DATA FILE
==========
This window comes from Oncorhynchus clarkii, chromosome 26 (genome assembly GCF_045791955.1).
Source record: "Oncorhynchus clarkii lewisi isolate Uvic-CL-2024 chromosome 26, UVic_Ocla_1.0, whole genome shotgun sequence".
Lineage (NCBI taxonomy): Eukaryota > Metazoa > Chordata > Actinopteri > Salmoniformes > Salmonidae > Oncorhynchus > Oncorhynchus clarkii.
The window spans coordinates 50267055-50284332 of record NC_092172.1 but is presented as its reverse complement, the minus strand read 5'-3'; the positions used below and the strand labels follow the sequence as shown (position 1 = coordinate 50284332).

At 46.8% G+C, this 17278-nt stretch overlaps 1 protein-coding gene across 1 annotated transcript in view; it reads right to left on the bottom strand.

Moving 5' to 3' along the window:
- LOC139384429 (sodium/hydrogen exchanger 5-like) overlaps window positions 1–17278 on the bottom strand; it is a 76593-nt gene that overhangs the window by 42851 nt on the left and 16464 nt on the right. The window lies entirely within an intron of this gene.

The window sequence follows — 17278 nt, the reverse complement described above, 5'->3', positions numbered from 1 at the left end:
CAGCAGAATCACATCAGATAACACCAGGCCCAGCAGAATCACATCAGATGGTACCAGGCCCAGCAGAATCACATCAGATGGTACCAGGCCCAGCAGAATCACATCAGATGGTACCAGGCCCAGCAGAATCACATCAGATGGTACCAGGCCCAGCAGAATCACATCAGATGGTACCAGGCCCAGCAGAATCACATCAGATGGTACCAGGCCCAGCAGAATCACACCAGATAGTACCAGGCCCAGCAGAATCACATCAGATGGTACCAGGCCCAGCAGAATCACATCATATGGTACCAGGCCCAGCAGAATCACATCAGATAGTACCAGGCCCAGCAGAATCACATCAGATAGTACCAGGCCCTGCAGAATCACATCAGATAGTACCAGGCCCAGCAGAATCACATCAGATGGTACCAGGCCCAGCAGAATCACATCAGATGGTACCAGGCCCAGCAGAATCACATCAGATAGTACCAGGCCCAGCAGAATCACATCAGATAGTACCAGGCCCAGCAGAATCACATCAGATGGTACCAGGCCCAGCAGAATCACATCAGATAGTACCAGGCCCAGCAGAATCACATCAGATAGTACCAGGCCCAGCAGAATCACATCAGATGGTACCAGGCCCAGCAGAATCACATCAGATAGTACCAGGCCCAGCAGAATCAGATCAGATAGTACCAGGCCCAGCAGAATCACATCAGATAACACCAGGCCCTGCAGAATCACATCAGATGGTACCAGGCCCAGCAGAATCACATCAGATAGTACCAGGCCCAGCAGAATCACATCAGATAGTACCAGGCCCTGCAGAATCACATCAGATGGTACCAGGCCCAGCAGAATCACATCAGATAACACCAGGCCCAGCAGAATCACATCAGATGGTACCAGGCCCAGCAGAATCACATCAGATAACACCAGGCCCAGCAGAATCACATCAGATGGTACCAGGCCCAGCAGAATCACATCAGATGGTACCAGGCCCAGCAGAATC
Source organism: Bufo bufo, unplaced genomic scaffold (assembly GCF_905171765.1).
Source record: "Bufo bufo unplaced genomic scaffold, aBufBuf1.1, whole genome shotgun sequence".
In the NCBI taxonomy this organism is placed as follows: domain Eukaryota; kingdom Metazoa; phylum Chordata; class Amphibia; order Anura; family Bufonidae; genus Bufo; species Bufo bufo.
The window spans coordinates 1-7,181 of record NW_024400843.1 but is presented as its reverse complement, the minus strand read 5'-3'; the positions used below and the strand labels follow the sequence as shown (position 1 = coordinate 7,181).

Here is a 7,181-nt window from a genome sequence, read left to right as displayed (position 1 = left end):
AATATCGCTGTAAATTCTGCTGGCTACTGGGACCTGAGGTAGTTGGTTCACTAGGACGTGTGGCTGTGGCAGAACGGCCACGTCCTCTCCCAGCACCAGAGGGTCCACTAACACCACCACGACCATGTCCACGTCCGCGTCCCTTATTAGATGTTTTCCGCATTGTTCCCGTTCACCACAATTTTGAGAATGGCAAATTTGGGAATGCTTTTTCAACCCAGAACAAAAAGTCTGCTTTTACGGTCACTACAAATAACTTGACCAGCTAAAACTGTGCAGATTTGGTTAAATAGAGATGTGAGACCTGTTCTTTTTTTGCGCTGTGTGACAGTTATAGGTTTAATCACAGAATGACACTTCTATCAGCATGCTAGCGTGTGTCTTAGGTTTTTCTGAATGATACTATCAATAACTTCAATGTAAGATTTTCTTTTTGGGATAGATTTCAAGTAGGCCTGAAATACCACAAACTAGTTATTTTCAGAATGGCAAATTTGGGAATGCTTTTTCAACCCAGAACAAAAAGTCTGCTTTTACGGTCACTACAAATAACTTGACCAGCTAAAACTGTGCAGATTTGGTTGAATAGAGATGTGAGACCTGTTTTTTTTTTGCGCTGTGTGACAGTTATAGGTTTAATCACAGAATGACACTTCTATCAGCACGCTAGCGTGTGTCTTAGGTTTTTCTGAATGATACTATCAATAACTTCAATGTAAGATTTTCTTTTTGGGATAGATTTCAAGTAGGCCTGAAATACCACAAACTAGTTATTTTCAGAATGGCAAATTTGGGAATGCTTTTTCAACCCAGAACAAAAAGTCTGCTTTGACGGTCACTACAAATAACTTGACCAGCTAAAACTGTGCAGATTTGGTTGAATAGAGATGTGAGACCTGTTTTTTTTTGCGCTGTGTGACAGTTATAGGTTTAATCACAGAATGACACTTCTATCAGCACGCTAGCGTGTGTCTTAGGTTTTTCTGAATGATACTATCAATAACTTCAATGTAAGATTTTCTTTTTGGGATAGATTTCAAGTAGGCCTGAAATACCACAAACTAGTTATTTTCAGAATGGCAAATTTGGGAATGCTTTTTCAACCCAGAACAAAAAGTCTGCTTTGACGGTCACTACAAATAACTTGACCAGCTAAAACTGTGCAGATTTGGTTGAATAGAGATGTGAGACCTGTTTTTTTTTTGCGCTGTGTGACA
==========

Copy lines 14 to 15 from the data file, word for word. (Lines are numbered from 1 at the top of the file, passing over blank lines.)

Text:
Here is a 7,181-nt window from a genome sequence, read left to right as displayed (position 1 = left end):
AATATCGCTGTAAATTCTGCTGGCTACTGGGACCTGAGGTAGTTGGTTCACTAGGACGTGTGGCTGTGGCAGAACGGCCACGTCCTCTCCCAGCACCAGAGGGTCCACTAACACCACCACGACCATGTCCACGTCCGCGTCCCTTATTAGATGTTTTCCGCATTGTTCCCGTTCACCACAATTTTGAGAATGGCAAATTTGGGAATGCTTTTTCAACCCAGAACAAAAAGTCTGCTTTTACGGTCACTACAAATAACTTGACCAGCTAAAACTGTGCAGATTTGGTTAAATAGAGATGTGAGACCTGTTCTTTTTTTGCGCTGTGTGACAGTTATAGGTTTAATCACAGAATGACACTTCTATCAGCATGCTAGCGTGTGTCTTAGGTTTTTCTGAATGATACTATCAATAACTTCAATGTAAGATTTTCTTTTTGGGATAGATTTCAAGTAGGCCTGAAATACCACAAACTAGTTATTTTCAGAATGGCAAATTTGGGAATGCTTTTTCAACCCAGAACAAAAAGTCTGCTTTTACGGTCACTACAAATAACTTGACCAGCTAAAACTGTGCAGATTTGGTTGAATAGAGATGTGAGACCTGTTTTTTTTTTGCGCTGTGTGACAGTTATAGGTTTAATCACAGAATGACACTTCTATCAGCACGCTAGCGTGTGTCTTAGGTTTTTCTGAATGATACTATCAATAACTTCAATGTAAGATTTTCTTTTTGGGATAGATTTCAAGTAGGCCTGAAATACCACAAACTAGTTATTTTCAGAATGGCAAATTTGGGAATGCTTTTTCAACCCAGAACAAAAAGTCTGCTTTGACGGTCACTACAAATAACTTGACCAGCTAAAACTGTGCAGATTTGGTTGAATAGAGATGTGAGACCTGTTTTTTTTTGCGCTGTGTGACAGTTATAGGTTTAATCACAGAATGACACTTCTATCAGCACGCTAGCGTGTGTCTTAGGTTTTTCTGAATGATACTATCAATAACTTCAATGTAAGATTTTCTTTTTGGGATAGATTTCAAGTAGGCCTGAAATACCACAAACTAGTTATTTTCAGAATGGCAAATTTGGGAATGCTTTTTCAACCCAGAACAAAAAGTCTGCTTTGACGGTCACTACAAATAACTTGACCAGCTAAAACTGTGCAGATTTGGTTGAATAGAGATGTGAGACCTGTTTTTTTTTTGCGCTGTGTGACA